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Learning Goals and Assessment

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Learning Goals

The Ph.D. program in mathematics teaches you to create and communicate mathematics. The chief requirement for the doctoral degree is to complete under the guidance of an advisor a dissertation which makes an original and substantial contribution to its subject matter. You will be expected to disseminate the main results of your dissertation in the form of journal articles and conference presentations.

We do not require you to choose a specific research area or a dissertation advisor at the outset of your graduate education. The best way to make an informed choice of a research area and to make headway in it is to gain knowledge in a number of areas of mathematics. As a beginning student you will be taking various required core courses in basic subjects. Furthermore, aside from providing research training, we prepare our students for careers as professional mathematicians in a variety of settings, including academia, business, and government. Our aim therefore is to educate flexible and broadly knowledgeable mathematicians, and to this end we offer a wide selection of advanced courses and seminars.

We will help you develop the oral and written communication skills expected of a professional mathematician. You will acquire these skills in part through courses and dissertation work. Active participation in our many seminars, several of which are targeted to students, is another way to improve your presentation skills and will also ease your transition from a learner to a researcher of mathematics. In addition, many practicing mathematicians are involved in teaching at some level, and that is why we require every student to undergo our teaching assistant training program and to participate in the teaching mission of the mathematics department.

See also the statement on doctoral proficiencies by the Cornell Graduate School.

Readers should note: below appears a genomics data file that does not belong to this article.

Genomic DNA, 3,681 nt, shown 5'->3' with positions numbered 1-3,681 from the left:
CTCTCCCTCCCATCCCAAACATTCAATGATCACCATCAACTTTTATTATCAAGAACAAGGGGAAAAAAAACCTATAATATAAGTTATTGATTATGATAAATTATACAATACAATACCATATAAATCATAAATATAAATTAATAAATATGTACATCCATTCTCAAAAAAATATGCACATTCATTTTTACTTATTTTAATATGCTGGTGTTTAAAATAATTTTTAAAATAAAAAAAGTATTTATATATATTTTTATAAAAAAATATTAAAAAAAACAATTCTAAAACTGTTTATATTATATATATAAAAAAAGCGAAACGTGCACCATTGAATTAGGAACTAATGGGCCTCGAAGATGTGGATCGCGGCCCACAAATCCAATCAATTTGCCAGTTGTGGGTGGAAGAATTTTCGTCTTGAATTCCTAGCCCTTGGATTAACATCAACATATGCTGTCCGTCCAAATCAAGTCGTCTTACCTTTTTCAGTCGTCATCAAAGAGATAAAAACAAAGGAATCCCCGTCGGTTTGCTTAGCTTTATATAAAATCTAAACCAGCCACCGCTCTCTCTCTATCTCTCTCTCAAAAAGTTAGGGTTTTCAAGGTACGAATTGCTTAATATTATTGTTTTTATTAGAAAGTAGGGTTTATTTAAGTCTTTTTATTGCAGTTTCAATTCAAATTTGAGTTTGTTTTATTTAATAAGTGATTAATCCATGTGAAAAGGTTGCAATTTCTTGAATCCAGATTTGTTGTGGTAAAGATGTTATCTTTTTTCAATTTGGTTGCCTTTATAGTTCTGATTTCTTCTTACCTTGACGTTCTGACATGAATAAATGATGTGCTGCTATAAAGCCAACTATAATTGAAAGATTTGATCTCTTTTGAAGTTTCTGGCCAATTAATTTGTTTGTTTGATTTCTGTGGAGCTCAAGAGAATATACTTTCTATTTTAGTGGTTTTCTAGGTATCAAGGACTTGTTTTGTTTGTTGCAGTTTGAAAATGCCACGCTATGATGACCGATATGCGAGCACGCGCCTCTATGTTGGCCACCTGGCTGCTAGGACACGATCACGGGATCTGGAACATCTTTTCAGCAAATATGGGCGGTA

Assessment

Our program has no qualifying exam; instead we assess performance in the core courses through homework, written exams, oral presentations, or term papers. Performance in the teaching program is assessed by means of student teaching evaluations.

In your first two years in the program we expect you to choose your area of specialization and to find a permanent advisor, who will chair your special committee and be your principal guide on the path to the dissertation. Before the end of your third year you will take the examination for admission to candidacy or A-exam. This is an oral exam administered by the special committee, which tests your readiness to embark on a dissertation project, your mastery of the relevant mathematics, and your oral presentation skills. After the exam your special committee will provide an assessment of your performance to the Director of Graduate Studies and you will turn in a progress report on your experiences and accomplishments in the program.

The final examination for the Ph.D. degree, or B-exam, is an oral exam at which you present the results of your dissertation research and respond to the queries of your special committee and any other graduate faculty members who may be present. After the exam your special committee will report to the Director of Graduate Studies on the quality and originality of the research and of the written and oral presentation. You will be asked for a final report containing such items as a publication list, your first job placement, and any other feedback you may care to offer.